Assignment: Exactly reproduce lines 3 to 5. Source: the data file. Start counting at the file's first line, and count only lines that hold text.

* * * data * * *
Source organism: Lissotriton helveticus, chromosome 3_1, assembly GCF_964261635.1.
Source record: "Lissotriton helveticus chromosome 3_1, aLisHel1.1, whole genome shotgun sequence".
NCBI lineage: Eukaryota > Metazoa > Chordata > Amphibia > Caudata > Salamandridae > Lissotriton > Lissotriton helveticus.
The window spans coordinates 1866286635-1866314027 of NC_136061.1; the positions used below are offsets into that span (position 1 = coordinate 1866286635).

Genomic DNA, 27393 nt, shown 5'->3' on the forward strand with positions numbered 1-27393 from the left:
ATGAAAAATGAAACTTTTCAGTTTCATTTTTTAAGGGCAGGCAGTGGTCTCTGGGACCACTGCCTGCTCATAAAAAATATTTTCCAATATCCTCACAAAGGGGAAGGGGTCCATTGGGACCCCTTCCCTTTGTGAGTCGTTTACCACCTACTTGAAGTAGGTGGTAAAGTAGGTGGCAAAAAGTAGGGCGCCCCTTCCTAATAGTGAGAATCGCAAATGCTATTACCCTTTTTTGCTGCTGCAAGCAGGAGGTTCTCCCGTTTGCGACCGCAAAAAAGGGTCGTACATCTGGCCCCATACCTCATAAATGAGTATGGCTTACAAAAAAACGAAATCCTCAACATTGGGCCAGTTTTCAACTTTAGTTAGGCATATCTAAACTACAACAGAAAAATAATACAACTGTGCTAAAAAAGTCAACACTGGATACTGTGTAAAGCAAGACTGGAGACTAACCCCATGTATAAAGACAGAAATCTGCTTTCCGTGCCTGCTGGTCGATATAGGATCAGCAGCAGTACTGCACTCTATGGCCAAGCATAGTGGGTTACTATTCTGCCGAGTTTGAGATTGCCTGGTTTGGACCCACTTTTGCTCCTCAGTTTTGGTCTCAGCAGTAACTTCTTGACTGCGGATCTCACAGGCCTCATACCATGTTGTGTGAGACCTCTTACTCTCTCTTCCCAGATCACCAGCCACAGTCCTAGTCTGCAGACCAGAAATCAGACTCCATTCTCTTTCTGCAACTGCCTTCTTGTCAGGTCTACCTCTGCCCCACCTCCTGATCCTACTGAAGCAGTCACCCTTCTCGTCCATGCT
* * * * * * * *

NCBI lineage: Eukaryota > Metazoa > Chordata > Amphibia > Caudata > Salamandridae > Lissotriton > Lissotriton helveticus.
The window spans coordinates 1866286635-1866314027 of NC_136061.1; the positions used below are offsets into that span (position 1 = coordinate 1866286635).

Genomic DNA, 27393 nt, shown 5'->3' on the forward strand with positions numbered 1-27393 from the left: